Mitigate silly-season risks: your essential 15-point checklist

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Christmas parties gone wrong can easily cost employers millions in WH&S claims – here’s how to avoid paying out a cent and still have a rocking end-of-year bash.

According to law firm Sparke Helmore, litigation can be avoided by ensuring that alcohol is ‘served responsibly’, namely by complying with all workplace health and safety legislation, and ultimately not putting the health, safety or welfare of employees (or others at an employer’s place of work) at risk:


“Responsible service implies that, for example, employees have been advised to be careful and responsible about their consumption of alcohol, to respect others when they have consumed alcohol, [and] may include some supervision or monitoring of consumption at the conclusion of the event.”

Notably, whether it is an event at an employer’s premises, at a venue, or at an employee’s own premises, if employees are required or encouraged to be present, the employers’ obligations under the work, health and safety legislation remain the same. Roland Hassall, senior workplace consultant at Sparke Helmore lawyers, advised the following guidelines for responsible service of alcohol:


  • Ensure the bar tab is proportionate to the number of people at the event;
  • limit high content alcoholic drinks;
  • do not permit ‘shots’ or ‘double’ drinks;
  • have designated managers responsible for the event ensure appropriate workplace; behaviour at the event and ensure arrangements have been made for the conclusion of the event;
  • undertake careful communication about when the event ceases and what transport facilities; will be make available, if appropriate;
  • do not put on an unlimited tab; and
  • make employees aware that if they choose to go to another venue or carry on in evening that the firm’s involvement and responsibility ceases at the end of the event.

Whether your organisation is managing the function yourself, or using an external organisation, there are many hidden risks and potential pitfalls that can occur and now is the time to check your plans against the guidelines from the Australian Drug Foundation.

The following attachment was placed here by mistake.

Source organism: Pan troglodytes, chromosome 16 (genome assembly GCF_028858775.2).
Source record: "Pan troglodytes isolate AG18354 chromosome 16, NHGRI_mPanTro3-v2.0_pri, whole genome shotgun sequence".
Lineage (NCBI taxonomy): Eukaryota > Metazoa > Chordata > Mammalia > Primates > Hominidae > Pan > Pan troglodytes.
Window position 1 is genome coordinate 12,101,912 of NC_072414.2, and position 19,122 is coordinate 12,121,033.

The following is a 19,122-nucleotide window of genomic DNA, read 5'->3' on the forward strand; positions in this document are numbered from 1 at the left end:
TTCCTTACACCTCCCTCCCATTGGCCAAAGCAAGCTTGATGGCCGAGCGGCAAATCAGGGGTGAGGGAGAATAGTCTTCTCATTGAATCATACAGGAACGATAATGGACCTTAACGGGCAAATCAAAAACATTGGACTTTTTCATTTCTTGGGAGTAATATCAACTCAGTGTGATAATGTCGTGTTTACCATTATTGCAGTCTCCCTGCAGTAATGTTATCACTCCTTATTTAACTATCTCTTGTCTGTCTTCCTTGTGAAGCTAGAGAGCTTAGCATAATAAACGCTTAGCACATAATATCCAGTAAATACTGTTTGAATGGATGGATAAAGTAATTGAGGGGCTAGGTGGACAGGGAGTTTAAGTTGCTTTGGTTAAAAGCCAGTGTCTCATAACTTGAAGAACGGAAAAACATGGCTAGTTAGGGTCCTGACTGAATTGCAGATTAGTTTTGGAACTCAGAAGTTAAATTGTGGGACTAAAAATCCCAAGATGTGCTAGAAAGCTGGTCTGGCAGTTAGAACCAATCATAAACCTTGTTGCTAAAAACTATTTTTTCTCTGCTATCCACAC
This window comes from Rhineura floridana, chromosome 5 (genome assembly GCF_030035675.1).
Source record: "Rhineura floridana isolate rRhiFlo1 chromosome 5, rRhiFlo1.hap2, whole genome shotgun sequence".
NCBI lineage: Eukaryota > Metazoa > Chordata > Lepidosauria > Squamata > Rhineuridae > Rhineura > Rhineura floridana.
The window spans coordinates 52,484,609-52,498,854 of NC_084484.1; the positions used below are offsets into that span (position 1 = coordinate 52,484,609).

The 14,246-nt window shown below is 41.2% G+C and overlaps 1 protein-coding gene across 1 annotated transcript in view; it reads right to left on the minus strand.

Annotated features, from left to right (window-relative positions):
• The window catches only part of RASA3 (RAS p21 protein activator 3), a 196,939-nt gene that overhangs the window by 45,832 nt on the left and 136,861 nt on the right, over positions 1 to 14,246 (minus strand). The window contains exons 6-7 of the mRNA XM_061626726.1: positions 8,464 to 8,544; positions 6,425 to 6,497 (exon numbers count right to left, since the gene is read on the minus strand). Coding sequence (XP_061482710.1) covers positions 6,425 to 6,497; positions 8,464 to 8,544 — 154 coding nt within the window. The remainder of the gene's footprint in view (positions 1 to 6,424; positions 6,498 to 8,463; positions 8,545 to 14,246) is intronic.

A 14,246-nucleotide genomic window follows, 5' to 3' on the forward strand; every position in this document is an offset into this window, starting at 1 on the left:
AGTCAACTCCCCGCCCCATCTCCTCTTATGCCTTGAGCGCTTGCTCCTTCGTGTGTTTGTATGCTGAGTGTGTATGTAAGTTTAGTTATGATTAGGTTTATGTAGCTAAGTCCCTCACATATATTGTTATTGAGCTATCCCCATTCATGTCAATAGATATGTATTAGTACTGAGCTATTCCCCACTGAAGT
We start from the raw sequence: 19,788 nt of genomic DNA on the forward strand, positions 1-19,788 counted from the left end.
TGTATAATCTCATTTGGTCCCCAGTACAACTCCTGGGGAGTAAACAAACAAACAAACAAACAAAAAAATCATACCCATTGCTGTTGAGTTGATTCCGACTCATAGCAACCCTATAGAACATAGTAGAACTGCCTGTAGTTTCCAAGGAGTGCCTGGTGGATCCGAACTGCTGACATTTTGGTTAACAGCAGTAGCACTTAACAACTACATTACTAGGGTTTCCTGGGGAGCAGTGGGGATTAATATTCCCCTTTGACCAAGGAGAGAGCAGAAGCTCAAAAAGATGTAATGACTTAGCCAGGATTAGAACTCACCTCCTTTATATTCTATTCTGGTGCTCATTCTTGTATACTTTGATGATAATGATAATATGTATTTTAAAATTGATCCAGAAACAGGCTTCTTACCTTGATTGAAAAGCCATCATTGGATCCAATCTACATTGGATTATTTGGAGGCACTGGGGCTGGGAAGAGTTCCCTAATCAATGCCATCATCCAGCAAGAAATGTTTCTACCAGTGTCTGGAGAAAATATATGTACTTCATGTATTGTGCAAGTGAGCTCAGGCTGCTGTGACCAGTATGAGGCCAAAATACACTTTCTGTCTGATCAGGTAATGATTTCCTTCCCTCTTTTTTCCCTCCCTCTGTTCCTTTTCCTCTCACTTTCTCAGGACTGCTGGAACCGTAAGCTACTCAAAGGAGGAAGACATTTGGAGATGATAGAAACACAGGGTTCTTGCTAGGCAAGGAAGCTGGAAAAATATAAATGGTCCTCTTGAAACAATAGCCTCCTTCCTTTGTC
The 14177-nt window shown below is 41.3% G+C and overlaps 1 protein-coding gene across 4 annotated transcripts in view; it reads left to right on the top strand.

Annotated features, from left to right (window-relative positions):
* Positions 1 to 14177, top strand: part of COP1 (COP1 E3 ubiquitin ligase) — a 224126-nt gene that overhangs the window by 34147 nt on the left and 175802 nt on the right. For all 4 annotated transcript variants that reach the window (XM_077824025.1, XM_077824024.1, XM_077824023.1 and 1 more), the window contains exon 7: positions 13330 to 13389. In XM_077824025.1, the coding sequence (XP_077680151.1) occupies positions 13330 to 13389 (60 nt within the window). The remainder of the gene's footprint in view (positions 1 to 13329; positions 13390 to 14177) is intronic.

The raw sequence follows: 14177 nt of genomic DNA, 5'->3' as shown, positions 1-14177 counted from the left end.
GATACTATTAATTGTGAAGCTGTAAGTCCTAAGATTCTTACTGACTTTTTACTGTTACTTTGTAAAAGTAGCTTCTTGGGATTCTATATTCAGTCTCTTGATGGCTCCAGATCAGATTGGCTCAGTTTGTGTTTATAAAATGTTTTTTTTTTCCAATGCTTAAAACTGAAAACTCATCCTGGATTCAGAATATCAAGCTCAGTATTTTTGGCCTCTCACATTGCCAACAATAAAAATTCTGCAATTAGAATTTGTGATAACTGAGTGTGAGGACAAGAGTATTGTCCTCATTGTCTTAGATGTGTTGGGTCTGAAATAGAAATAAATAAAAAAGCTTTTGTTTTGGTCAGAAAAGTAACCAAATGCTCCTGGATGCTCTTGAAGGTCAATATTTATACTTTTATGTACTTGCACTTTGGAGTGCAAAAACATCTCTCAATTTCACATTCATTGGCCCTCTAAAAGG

The following is a simple checklist to start the planning process to ensure you:


  • meet duty-of-care and health and safety obligations;
  • reduce potential employer liability;
  • minimise the risk of intoxication and alcohol-related harms at events;
  • enhance general safety for all attendees, staff, clients and guests.




  • Do you have an early intervention strategy to prevent incidents from occurring?
  • Do you have an appointed person responsible for the function who really understands their role?
  • How are you proposing to control the ‘flow’ of alcohol to the guests?
  • Are you considering serving alcohol during speeches/formalities?
  • What are your plans to have guests vacate the venue on time and leave without incident?
  • Are you eliminating any activities that may promote ‘rapid consumption’ of alcohol?
  • How is food being managed to help prevent intoxication?
  • Do all attendees know who is in charge of the event?
  • Do you have the appropriate number of security guards on duty throughout the function and have been briefed regarding your requirements?
  • What is your safe transport approach for any person evicted from the venue?
  • Does the entertainment appropriately cover the diversity of the guests?
  • Have you circulated your organisation’s code of conduct prior to the function?
  • When advertising the event to your staff, have you ensured you are not emphasising alcohol & consumption?
  • Have you considered independent (silent) monitoring of your function?
  • Do you have a debriefing process in-place for this function?

  • Roderick van Gelder on 30/11/2012 5:03:26 PM

    The list is a good starting point but only scratches the service when it comes to events.
    For starters, the venue. Have you hired a venue or is the party in the office? If in the office and you also invite partners and maybe clients, does the number of toilets and egress meet the occupancy requirements? Nothing dampens a party than a queue outside the toilets. And if the Christmas lights catch fire and you don't have an emergency plan that covers the increased occupancy it can have far reaching consequences for the company.
    But even if you hire a venue, check their occupancy permit meets your requirements. It is not unusual that smaller venues (bars, restaurants, etc.) want to cash in on the silly season and stretch their capacity a bit.
    Food preparation and service. Is it DIY catering or do you have a caterer? If DIY, how sure are you that strict hygiene rules have been applied in the preparation. Having numerous people complain about food poisoning the next day, certainly if they are clients, can be very costly in the long run. Has the wait staff been briefed on the ingredients? With an increase of people with allergies you have to know the right answer if someone asks if there are peanuts used in the canape preparation (see hygiene above). And if you use a caterer, have you checked their credentials, insurances and permits? The company that serves sandwiches during lunchtime may not necessarily be equipped or experienced in hot canapes.
    And then there is the entertainment, lighting and audio, stage, etc. etc. If your party is for more than 50 staff and involves clients, get a professional company to manage it for you. The investment will be marginal if your reputation is on the line.

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